Form and Content

(Masterpieces of Women's Literature)

The Murder of Roger Ackroyd is the story of a brutal disruption of order at an English country manor; famous from its first publication, it has been recognized as a classic model of the English mystery genre. It is narrated in the first person by the physician James Sheppard, the importance of which becomes wholly clear only by the novel’s end.

The story begins the day before Roger Ackroyd’s murder, with the death of a prominent townswoman, Mrs. Ferrars. When Sheppard reports the death to Caroline, she rightly infers that it was not an accident but suicide based on remorse; she has believed all along that Mrs. Ferrars poisoned her late husband. While dining at Fernly Park that evening, the doctor learns from Ackroyd that his sister’s surmises are correct. Ackroyd confides in Sheppard that, after having been blackmailed for some time, Mrs. Ferrars confessed the truth to him, knowing that it would affect their private marriage engagement, but did not name the blackmailer. While the men talk, the evening post arrives, containing a last letter from Mrs. Ferrars. After reading the first few lines aloud, Ackroyd realizes that she intends to reveal the blackmailer’s identity, so he puts it aside to read when alone. When Sheppard leaves, he encounters a stranger on the grounds, looking for the manor house. Later that night, he receives a telephone call, purportedly from Ackroyd’s butler, telling him that Ackroyd has been murdered. He rushes back to Fernly Park. No one admits to having made the call, yet they find that, indeed, Roger Ackroyd has been stabbed to death in the locked study where Sheppard had left him.

The local authorities allow Poirot to investigate, with the encouragement of Flora Ackroyd, who fears that Ralph, who has vanished since the murder, may be arrested. Poirot invites Sheppard to assist him with inside information and with gaining access to interview the defensive household members. Major Blunt heard Ackroyd speaking in his study, apparently with Geoffrey Raymond, some time after Sheppard’s departure. Flora claims to have seen her uncle even later, but this claim turns out to be an alibi for having stolen money from his bedroom. She claims, truthfully, not to have seen or heard from Ralph since the murder, and a case begins to shape up against Ralph. Caroline saw him talking to Mrs....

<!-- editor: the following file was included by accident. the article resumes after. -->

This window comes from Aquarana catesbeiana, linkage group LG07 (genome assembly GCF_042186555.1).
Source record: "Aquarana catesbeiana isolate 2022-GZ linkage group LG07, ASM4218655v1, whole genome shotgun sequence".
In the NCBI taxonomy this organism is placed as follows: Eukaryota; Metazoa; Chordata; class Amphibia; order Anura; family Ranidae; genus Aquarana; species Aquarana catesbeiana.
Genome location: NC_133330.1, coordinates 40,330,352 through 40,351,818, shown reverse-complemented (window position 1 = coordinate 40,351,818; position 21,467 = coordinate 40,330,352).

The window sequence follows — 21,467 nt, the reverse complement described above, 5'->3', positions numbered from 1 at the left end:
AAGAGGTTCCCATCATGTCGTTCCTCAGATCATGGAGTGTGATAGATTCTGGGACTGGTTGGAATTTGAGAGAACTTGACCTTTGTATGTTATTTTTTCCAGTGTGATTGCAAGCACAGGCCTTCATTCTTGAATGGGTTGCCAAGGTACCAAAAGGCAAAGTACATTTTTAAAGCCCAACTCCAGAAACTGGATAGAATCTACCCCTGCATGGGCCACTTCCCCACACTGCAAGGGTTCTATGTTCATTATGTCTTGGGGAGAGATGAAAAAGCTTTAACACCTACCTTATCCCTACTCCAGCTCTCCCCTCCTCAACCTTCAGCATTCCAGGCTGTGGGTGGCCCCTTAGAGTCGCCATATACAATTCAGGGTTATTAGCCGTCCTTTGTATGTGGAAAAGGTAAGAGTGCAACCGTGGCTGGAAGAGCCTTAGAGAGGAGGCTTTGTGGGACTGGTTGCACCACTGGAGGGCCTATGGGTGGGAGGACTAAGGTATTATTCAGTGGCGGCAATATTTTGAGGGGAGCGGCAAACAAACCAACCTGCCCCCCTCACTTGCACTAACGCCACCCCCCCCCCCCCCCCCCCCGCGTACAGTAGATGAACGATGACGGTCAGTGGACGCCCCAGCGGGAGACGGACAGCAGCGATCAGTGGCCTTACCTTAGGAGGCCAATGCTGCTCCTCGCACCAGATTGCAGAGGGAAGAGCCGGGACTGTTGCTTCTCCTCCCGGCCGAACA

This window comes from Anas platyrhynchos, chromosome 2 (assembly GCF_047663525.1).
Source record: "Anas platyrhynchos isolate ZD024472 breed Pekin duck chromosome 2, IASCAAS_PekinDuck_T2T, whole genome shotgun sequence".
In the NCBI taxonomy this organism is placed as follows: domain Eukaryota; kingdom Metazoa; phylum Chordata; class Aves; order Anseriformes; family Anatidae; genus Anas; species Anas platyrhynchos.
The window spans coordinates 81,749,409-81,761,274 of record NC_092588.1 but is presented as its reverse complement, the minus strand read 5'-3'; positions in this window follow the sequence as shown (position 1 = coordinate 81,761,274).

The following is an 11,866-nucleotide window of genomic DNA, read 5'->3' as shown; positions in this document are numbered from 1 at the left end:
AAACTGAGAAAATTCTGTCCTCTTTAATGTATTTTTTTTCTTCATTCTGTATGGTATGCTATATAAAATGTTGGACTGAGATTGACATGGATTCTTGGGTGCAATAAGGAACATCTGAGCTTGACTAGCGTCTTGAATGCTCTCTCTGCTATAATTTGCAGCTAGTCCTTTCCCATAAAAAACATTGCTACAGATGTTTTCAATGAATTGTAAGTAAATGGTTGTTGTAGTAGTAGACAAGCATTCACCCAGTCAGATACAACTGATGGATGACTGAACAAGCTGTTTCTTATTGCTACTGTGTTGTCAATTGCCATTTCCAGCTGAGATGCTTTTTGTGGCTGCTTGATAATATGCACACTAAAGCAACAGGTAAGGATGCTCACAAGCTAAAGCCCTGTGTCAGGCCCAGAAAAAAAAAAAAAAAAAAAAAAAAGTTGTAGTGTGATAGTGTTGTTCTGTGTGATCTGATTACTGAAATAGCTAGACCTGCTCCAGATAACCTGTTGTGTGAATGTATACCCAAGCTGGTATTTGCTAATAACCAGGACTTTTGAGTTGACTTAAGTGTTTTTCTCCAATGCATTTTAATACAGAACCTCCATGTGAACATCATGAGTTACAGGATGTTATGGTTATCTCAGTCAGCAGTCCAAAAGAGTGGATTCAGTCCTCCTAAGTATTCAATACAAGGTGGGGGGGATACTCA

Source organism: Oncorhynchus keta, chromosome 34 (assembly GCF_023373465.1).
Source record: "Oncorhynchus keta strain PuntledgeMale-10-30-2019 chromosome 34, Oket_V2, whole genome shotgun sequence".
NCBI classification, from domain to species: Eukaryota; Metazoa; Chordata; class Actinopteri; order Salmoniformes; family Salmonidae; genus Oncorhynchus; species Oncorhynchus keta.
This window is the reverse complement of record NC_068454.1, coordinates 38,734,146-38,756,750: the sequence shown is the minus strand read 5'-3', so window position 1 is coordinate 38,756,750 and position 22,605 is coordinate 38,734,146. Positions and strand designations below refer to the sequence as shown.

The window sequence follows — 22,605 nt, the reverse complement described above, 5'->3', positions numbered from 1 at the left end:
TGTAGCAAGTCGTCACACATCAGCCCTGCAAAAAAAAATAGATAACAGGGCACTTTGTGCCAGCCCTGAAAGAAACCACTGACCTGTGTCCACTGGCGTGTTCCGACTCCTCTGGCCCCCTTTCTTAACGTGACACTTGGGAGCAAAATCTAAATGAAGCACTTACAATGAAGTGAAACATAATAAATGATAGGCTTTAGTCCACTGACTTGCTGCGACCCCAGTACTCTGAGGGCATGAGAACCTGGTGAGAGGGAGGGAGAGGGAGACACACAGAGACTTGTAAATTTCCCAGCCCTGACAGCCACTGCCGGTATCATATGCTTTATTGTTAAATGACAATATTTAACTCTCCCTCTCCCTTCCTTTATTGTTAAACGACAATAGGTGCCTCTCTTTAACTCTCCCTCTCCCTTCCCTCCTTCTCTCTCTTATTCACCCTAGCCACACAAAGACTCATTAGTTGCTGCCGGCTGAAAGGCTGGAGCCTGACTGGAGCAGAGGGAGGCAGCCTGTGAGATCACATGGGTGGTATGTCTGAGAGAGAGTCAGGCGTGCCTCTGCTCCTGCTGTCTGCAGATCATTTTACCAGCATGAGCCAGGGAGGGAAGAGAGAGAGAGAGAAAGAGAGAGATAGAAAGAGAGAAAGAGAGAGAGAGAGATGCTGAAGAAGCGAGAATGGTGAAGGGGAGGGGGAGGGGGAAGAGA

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(Masterpieces of Women's Literature)

The Murder of Roger Ackroyd had a huge impact as one of the best-selling novels of its day and the one that established Christie as a major writer. From The Mysterious Affair at Styles (1920) through Curtain (1975), she became one of the best-known and best-selling writers of the twentieth century. She was also one of the most prolific, turning out one or more books a year throughout much of her career. Although there had been popular women novelists in the past, Christie was one of a number of women mystery writers who were acknowledged as among the leaders in the field, along with Margery Allingham, Ngaio Marsh, Dorothy Sayers, and others. In an era when “serious fiction” was still largely considered a male domain, these writers developed a readership, both female and male, which transcended borders of nation and class. Their influence has carried on in a tradition of successful women crime writers that has persisted over fifty years, up through the likes of P. D. James, Ruth Rendell, Sara Paretsky, Sue Grafton, and many others.